The Hunger Games of the Dead

Moving quickly across the field I spot a house about a hundred meters ahead. In a full sprint I aim for the door. Just steps from the door I pick up a flash of movement to my right. I stop, turn, take a knee, and let a wooden arrow fly. It smacks him right in the chest and he’s out.

I enter the house, quickly taking in the scenery and decor. It’s nice, but furnished to be displayed, not lived in. In this first room, which I suppose would be the living room is another tribute. He’s an archer like me, and he turns to face me in a panic. My toy bow is already drawn, his is on the floor. He must have felt safe in here.

“Alliance” I say wasting no time and with a foolish confidence gained from actually taking one of them out moments before.
“Yes” he replies, as if he really had a choice.

He is tall and lean, and looks remarkably similar to a college professor I once had. He’s probably in his early forties. I get the impression that he is a better archer than I, but there is no way for me to know this.

We start preparing our defense, barricading doors and windows with whatever furniture we can move. Out there, roaming around, are the others. I know instinctively that some have formed groups, and we will be relatively safe in this house for awhile. Maybe even a few days.

After what must have been hours, but what felt like moments, our preparations were complete. Now we could relax, maybe talk a little.

But that wasn’t going to happen. Outside, in the near distance came a swarm of brightly clothed – tributes? No. These were just people, but something was different.

In this state of innate intelligence, it clicked.

“That tricky bastard. He’s using zombies.”

One of the other tributes figured out a way to marshal these people against us as zombies. They crashed into our young home in a weak wave, tearing at the doors and windows. My partner and I – what is his name? – prepared ourselves near what would be the first breach point. As they began to slip through, we both let the arrows fly in what became a montage of death. In the aftermath, the things were repelled, we were exhausted, and our defenses were destroyed. I felt exhilarated with victory, and knew we had to begin rebuilding our defenses immediately if we wanted to survive. I reached down to pick up some arrows and caught another wave of them in the distance heading this way. My heart sank at the thought of having to do it again, exhausted and with nothing between us and them. My partner readied himself like a champion, but I couldn’t.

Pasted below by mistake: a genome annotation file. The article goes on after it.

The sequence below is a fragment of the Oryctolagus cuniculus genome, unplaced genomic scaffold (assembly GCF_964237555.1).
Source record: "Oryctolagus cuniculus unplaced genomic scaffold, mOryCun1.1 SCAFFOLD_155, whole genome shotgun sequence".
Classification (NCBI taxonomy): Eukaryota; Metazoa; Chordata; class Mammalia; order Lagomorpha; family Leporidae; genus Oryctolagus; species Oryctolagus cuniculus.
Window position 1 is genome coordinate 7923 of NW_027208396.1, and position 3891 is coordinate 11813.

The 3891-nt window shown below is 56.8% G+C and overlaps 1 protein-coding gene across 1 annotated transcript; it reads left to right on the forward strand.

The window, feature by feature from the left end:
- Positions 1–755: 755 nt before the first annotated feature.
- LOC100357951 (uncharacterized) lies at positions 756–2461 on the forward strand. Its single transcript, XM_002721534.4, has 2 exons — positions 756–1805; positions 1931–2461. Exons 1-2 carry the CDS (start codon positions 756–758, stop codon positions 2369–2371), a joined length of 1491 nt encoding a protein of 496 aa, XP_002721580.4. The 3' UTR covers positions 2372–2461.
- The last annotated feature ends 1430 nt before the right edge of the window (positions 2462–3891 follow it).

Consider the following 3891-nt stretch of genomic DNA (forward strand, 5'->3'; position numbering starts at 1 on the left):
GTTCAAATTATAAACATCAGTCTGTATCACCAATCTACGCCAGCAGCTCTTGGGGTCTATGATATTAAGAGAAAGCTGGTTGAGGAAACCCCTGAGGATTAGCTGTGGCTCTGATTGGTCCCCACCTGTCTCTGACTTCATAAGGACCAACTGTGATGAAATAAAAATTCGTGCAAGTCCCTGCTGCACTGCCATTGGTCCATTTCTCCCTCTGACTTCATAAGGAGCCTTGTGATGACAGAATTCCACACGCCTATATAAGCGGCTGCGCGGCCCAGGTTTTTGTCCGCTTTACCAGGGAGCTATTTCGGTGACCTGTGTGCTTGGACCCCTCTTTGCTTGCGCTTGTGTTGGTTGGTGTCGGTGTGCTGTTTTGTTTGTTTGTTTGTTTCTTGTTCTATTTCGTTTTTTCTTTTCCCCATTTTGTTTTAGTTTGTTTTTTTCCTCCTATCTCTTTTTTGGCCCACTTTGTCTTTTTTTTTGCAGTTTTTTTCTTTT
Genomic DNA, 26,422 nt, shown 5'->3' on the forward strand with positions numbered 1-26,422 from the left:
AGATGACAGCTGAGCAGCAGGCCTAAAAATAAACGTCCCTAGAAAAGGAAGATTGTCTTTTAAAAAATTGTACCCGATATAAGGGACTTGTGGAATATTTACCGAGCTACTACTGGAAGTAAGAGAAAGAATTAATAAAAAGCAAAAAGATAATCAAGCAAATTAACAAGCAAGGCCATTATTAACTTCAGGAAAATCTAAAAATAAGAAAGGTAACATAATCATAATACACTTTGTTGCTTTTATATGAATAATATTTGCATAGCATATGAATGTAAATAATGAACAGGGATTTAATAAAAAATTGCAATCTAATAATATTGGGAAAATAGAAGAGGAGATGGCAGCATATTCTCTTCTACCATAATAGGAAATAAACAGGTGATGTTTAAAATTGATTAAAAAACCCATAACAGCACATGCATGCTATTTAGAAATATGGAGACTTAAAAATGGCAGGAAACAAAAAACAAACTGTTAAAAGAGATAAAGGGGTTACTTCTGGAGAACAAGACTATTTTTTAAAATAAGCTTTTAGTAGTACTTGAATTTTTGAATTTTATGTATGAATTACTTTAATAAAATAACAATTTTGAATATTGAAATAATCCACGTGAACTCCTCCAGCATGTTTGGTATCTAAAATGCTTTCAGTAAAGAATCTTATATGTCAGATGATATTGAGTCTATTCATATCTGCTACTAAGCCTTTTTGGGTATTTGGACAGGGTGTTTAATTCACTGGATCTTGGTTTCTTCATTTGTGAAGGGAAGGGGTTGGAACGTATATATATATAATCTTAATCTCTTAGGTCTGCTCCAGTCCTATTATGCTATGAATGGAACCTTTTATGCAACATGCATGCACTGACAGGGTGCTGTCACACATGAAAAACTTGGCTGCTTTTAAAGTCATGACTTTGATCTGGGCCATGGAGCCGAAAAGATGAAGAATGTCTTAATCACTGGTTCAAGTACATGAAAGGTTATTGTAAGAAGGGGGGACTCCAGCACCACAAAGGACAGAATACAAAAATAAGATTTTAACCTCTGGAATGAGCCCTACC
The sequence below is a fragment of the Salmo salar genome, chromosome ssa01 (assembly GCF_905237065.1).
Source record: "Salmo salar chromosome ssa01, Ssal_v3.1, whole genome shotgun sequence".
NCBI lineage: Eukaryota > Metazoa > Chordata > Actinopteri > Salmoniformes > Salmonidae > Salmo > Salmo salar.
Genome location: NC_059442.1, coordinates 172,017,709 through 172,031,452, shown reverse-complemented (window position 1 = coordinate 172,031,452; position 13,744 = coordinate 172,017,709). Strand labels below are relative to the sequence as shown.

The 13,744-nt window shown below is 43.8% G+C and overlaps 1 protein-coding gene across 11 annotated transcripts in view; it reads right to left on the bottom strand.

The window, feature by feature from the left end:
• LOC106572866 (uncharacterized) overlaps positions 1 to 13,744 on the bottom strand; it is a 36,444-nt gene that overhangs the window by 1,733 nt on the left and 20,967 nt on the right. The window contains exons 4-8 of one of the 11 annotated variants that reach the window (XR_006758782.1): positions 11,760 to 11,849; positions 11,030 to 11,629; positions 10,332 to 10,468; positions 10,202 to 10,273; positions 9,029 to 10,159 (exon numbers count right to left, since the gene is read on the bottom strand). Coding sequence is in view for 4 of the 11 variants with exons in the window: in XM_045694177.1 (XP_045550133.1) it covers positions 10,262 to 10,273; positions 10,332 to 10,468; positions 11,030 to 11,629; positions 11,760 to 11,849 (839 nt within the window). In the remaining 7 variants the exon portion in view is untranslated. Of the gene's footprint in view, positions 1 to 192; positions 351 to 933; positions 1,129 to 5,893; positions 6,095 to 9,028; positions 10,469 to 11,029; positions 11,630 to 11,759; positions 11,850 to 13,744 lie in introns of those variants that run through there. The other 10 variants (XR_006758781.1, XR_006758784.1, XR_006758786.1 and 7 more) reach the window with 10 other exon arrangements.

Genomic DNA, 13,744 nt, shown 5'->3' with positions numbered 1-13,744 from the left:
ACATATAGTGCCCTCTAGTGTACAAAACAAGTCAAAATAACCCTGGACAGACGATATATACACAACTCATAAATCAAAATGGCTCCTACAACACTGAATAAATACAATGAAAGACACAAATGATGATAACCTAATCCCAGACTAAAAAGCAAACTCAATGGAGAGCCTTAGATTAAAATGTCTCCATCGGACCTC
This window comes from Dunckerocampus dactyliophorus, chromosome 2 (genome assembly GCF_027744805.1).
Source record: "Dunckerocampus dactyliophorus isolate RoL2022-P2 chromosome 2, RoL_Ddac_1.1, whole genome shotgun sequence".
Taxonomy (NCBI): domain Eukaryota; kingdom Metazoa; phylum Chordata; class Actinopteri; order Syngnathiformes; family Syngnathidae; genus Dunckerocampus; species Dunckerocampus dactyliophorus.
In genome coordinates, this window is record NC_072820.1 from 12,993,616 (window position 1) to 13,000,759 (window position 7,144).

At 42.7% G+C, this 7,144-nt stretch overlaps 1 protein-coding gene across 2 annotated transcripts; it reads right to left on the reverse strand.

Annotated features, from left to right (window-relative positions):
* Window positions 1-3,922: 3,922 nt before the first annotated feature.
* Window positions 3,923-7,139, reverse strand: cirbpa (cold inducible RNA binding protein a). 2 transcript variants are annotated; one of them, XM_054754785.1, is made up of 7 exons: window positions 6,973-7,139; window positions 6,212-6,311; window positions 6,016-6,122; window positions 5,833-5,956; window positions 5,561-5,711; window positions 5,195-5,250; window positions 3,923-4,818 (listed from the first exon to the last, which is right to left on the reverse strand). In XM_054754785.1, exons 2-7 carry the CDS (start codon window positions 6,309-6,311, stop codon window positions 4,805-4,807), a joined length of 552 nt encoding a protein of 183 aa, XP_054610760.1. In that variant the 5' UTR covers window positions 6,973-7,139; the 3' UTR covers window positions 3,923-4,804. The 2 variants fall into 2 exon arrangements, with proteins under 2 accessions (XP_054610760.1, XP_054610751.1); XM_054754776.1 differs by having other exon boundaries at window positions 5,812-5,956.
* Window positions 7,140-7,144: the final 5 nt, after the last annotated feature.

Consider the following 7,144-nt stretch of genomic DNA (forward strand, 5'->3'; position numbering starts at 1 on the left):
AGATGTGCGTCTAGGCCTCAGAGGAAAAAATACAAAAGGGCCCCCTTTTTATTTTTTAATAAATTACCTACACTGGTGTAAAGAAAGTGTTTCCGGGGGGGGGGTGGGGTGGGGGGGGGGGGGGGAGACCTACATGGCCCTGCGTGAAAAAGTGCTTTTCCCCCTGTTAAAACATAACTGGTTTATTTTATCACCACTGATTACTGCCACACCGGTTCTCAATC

“I can’t” I said weakly.

He was on a knee inside the house, facing the coming horde through a gaping hole, his head turned towards me and a face that communicated his horror in my betrayal.

I took off out of the house and started running as fast I could, but slowly because of fatigue. The things were already around me. They looked like children. About ten of them were swarming me. I weaved in and out of them, desperately delaying the inevitable. I had already given up.

“Please, you don’t have to do this” I pleaded. They looked at me quizzically, knowing there is nothing they can do to stop themselves, and nothing I can say to make them stop. The thought of their tiny mouths chomping terrified me. And for what? What is this anyway?

They looked at each other, confirming one last time that this is what needed to happen, and then they devoured me.



That awkward moment when your recruiter reads about you in Stars and Stripes

Last month I attended a workshop called “Veteran-Civilian Dialogue.” It’s a program run by the non-profit Intersections. The purpose is to bring veterans and civilians together to talk about war and military service.

A reporter was there and jotted down something I said to the group which made it to the October 3 issue of Stars and Stripes:

Don Gomez, 29, served two tours in Iraq as an enlisted soldier, came home to go to college and is heading back to the military. He’ll start at Army officer candidate school this month. He said he was there because he sought a place where people could remove politics from their discussion of war, however briefly.

“You can yell at each other later,” he said. “We’re all human, and it’s important to connect as humans.”

My recruiter said he read my name in the paper today when I showed up to begin processing for OCS. Weird.